City of Materials

Website review by
Polly Conway, Common Sense Media
City of Materials Website Poster Image
Fun game teaches science through forensic investigation.

Parents say

No reviews yetAdd your rating

Kids say

age 10+
Based on 1 review

Did this review miss something on diversity?

Research shows a connection between kids' healthy self-esteem and positive, diverse representations in books, TV shows, and movies. Want to help us help them? Suggest a diversity update

A lot or a little?

The parents' guide to what's in this website.

Positive Messages

Kids are encouraged to make discoveries and connections as they explore each area of the City of Materials. With careful attention to detail, they can solve the mysteries while learning interesting science facts. 

Drinking, Drugs & Smoking

What parents need to know

Parents need to know that older kids will love spending time in City of Materials, but there's a lot of reading required to gather evidence, which may frustrate younger kids or less advanced readers. Also, kids can play City of Materials anytime, but they'll need to create a user ID and provide an email to save their progress and play continuous games.

User Reviews

  • Parents say
  • Kids say

There aren't any reviews yet. Be the first to review this title.

Kid, 10 years old March 11, 2013

City of Materials: a educational website

This is a educational website for ages 10 & up. I love this game! I play it every day i have time. Basically, it's where you work with materials. Y... Continue reading

What's it about?

Kids learn about materials science by playing games, doing at-home experiments, and exploring other interactive tools. Kids can tour the CITY OF MATERIALS and choose to investigate crimes by working at the Austen Detective Agency or the Griffith CSI Lab. Within the city, they can also visit the Science Center, a museum with rotating exhibits, talk to locals, or do a little shopping. Outside the City itself, there are more ways to interact with the world of materials science, including Materials Radio and the Colleges and Careers tab.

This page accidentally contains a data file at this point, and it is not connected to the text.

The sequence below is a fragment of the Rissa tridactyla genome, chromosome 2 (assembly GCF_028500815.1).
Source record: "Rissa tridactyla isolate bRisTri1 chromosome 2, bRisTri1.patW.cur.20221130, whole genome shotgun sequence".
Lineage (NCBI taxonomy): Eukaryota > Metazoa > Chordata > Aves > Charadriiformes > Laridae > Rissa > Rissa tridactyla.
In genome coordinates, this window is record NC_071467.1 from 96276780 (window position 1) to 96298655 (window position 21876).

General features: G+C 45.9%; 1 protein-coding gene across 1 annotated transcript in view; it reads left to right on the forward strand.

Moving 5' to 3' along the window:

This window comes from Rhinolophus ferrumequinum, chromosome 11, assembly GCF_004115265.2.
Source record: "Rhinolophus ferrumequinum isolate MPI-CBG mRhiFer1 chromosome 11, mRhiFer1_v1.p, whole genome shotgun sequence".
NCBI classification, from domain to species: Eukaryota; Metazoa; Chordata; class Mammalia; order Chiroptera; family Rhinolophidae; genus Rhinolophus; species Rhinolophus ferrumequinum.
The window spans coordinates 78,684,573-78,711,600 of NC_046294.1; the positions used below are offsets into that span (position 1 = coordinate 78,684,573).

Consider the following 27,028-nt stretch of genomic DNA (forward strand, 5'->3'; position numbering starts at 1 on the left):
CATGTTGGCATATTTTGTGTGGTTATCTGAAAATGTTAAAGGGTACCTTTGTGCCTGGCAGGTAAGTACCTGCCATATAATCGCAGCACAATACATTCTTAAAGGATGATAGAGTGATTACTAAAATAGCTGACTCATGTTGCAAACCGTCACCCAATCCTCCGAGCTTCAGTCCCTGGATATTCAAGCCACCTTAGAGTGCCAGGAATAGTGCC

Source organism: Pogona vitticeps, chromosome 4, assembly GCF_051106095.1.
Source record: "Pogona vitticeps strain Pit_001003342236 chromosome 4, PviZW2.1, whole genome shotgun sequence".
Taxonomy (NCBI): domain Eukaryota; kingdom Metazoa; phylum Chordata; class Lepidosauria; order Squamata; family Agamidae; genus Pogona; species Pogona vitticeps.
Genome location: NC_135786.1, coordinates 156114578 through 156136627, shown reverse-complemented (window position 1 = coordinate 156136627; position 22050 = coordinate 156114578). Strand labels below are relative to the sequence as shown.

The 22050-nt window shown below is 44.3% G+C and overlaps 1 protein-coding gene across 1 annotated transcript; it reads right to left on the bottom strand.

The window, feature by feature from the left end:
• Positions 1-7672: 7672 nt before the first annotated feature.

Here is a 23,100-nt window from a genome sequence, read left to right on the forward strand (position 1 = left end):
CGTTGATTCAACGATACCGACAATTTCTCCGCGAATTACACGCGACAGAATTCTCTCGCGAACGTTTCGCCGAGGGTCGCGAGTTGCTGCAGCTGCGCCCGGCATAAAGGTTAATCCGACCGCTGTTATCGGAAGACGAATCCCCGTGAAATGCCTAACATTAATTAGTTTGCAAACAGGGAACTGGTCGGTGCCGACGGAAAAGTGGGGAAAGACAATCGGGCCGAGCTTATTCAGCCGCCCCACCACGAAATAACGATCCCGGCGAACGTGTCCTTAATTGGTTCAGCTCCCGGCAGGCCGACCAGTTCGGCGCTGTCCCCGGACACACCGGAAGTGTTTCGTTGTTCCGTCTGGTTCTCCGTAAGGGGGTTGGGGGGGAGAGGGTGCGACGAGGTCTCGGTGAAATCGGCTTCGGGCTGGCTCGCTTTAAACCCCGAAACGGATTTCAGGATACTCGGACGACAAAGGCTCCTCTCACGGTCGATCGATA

Is it any good?

There are so many layers of play and ways for kids to learn about science here. The City of Materials game world isn't huge, but it's easy to navigate and find activities to suit your kids' interests. Don't worry about City of Materials exposing kids to upsetting or gory crimes; they include a dognapping, a pair of mysteriously broken glasses, and a local laboratory sabotage. The focus here is on how materials and science can be used as evidence as well as the forensic skills needed to investigate and solve crimes. The site is chock-full of fun tidbits and doesn't miss any opportunities to share science info; even the game loading screens offer interesting factoids while kids are waiting. Kids get direction and keep track of things on their own in-game smartphone, which they'll love. These little details make City of Materials a truly engaging science resource. Who knew materials could be so fun?

Talk to your kids about ...

  • Families can talk about what the heck materials are; everything around us is composed of materials considered metals, ceramics, polymers, or composites. Kids can have fun identifying and discussing the items in their world: spoons, bicycles, rocks, cameras, books, and more.

  • Families can talk with their kids about crime and the people who devote their lives to solving it, which, as City of Materials teaches, definitely includes scientists.

Website details

  • Genre: Educational
  • Price: Free
  • Pricing structure: Free
  • Last updated: November 11, 2020

Our editors recommend

Common Sense Media's unbiased ratings are created by expert reviewers and aren't influenced by the product's creators or by any of our funders, affiliates, or partners.

See how we rate

About these links

Common Sense Media, a nonprofit organization, earns a small affiliate fee from Amazon or iTunes when you use our links to make a purchase. Thank you for your support.

Read more

Our ratings are based on child development best practices. We display the minimum age for which content is developmentally appropriate. The star rating reflects overall quality and learning potential.

Learn how we rate